Work in progress. Putting together an exhibition requires mathematical precision and good attitude. We are always thankful for all the hard work and effort of many people involved in our projects. Thanks to them the final results are astounding! Color scheme, wall finishes, carpeting, window treatment, and exhibition display by Eisemann Design.
Finally, I have some photos of my latest commercial project to share with you! I had the pleasure to work with the American Pharmacists Association in Washington DC on the Women in Pharmacy Conference Room. It is a special place at the APhA’s beautiful headquarters in downtown DC dedicated to the women who significantly contributed to the profession of pharmacy in the USA.
Floral motive on the glass partition and the family tree is inspired by the cherry blossoms native to the Washington mall located just outside of the APhA headquarters by the Lincoln Memorial.
I tried to be sensitive to the contemporary design of the building and its green principles – I selected materials that are environmentally friendly and mostly made in America.
Art in the window display of the Susan Calloway Gallery in Georgetown always makes me hit my brakes!
When driving down to M Street last night I saw an ocean or more precisely a bay of color: two stunning paintings by Stephen Day representing the colors of the Chesapeake Bay. It is so realistic yet abstract! – one would say about Day’s representations of color, mood and seasons of the Chesapeake area. And it is such a new and refreshing way of portraying the Bay. Interestingly… the show reminds me of the recent presentation of the Washington Color School at the Corcoran Gallery of Art – especially the paintings by Gene Davis. See my post below.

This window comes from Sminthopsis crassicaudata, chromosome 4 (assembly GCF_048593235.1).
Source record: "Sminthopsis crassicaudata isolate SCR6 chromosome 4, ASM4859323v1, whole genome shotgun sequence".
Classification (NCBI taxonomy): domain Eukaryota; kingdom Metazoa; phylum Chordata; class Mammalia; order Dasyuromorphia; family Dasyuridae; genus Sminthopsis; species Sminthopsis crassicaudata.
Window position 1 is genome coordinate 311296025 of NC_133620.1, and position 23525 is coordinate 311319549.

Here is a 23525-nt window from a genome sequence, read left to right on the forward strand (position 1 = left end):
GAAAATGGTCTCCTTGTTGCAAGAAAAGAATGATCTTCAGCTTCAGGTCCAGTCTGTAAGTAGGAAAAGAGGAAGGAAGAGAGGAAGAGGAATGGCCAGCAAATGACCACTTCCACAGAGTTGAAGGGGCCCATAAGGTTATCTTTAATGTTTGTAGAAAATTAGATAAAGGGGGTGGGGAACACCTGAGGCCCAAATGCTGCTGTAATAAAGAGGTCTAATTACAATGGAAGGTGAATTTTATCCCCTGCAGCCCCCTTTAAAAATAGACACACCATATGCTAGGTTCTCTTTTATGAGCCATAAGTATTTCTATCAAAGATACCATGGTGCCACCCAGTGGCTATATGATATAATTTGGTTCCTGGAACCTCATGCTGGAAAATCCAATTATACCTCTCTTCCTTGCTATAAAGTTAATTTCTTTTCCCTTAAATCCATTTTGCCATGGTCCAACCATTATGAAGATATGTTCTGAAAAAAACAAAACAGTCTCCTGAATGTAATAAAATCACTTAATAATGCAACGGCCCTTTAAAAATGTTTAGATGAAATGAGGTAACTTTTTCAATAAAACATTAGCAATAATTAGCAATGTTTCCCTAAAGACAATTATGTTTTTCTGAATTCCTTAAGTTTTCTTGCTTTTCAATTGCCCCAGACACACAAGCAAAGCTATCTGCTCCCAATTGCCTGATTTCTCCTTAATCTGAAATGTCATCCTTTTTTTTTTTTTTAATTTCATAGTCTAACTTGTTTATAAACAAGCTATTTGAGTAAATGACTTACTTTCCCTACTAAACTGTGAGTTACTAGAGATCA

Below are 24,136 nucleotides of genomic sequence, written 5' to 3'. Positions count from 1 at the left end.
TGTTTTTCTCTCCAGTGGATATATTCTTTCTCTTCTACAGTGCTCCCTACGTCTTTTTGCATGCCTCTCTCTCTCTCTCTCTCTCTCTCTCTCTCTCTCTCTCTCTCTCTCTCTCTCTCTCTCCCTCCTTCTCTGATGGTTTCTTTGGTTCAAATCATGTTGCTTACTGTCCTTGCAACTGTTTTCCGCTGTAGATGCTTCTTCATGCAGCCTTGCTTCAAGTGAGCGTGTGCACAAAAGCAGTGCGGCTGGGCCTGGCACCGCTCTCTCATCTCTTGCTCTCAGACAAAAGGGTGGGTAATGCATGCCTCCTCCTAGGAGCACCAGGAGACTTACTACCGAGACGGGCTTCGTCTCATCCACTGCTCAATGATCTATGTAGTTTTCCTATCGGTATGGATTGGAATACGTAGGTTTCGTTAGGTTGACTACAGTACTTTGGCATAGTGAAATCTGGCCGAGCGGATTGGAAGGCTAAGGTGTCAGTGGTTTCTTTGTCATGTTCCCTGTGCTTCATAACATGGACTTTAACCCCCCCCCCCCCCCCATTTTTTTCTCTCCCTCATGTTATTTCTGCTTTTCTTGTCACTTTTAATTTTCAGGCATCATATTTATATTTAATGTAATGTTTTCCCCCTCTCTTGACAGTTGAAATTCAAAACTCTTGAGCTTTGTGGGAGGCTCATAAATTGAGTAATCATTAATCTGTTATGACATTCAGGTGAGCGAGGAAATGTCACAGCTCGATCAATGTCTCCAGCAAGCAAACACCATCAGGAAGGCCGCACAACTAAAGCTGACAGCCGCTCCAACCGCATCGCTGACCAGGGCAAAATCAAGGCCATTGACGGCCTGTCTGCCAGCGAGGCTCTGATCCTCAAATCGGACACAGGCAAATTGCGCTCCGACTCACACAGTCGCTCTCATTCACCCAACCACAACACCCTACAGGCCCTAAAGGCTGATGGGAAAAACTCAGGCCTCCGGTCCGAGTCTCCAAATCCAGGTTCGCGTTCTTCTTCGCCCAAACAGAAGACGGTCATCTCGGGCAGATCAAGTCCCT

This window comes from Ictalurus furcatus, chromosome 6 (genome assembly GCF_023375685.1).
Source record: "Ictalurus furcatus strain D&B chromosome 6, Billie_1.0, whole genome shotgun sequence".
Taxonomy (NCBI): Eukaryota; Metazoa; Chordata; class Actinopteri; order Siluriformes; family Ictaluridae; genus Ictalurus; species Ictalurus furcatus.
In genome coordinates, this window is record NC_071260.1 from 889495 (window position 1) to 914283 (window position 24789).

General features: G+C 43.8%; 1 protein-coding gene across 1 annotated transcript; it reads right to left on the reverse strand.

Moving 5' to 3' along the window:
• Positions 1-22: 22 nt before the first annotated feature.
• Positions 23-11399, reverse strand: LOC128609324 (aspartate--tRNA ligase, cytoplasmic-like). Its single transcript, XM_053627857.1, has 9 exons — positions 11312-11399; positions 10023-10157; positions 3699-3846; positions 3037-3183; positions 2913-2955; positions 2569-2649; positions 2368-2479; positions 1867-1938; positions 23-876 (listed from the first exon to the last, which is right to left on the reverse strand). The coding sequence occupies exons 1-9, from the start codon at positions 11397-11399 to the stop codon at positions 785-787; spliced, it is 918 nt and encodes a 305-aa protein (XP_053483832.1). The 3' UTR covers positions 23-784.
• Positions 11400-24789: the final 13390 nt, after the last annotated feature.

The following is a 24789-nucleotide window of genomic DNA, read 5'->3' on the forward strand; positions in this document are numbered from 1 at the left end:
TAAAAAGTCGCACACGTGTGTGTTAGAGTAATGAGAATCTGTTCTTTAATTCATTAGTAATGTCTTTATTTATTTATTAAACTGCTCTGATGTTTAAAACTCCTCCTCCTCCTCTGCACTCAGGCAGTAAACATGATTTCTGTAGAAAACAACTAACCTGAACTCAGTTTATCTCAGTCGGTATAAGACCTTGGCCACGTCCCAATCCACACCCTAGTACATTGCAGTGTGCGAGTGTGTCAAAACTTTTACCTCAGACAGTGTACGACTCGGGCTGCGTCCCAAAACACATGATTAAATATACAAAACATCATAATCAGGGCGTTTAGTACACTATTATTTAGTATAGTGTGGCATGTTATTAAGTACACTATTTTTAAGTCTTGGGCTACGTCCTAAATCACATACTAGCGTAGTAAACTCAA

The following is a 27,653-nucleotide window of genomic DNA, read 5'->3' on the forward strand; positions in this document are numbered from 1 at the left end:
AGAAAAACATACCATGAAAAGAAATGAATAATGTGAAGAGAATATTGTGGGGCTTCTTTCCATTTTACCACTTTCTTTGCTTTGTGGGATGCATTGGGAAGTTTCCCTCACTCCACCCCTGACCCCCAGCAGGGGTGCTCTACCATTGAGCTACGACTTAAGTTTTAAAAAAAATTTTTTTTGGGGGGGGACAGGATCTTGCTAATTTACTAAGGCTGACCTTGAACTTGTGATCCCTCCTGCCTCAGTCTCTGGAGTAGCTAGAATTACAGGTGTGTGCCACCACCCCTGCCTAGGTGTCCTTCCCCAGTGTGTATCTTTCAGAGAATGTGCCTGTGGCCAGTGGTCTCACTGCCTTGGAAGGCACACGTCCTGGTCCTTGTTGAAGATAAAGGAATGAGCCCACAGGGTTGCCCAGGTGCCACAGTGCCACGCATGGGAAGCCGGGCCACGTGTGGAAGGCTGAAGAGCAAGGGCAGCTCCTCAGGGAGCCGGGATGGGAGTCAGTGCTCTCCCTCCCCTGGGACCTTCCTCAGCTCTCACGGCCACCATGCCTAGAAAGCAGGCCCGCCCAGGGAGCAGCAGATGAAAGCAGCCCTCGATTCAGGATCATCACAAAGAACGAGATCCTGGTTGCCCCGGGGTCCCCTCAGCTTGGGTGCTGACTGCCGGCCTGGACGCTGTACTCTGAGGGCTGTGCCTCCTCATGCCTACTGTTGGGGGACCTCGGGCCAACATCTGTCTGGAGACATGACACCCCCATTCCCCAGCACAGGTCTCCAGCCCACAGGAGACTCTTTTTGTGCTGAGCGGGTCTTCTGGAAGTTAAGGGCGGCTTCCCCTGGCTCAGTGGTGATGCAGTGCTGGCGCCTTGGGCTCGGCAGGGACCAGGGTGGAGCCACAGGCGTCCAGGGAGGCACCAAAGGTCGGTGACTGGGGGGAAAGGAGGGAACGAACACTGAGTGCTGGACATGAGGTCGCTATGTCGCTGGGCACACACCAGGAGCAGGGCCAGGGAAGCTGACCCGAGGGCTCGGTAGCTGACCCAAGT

For those who love color and the city of Washington there is a rare treat – a show at the Corcoran Gallery of Art featuring artists associated with the Washington Color School. Among them Gene Davis and Thomas Downing who were both based in Washington, DC.
Washington Post art critic Paul Richard who spoke last week at the Corcoran said he could see some pastel yet vibrant colors of the cherry blossom festival in the paintings of Gene Davis and others from the Washington Colors School. He said their art was so unique to the DC area and so different from the paintings of their NY contemporaries from the abstract expressionist movement.
Well, I just loved to stare at those large scale paintings at the Corcoran. Some of them take up almost the entire wall of the exhibition hall. I could see that the individual colors were really defined by their interaction with the others.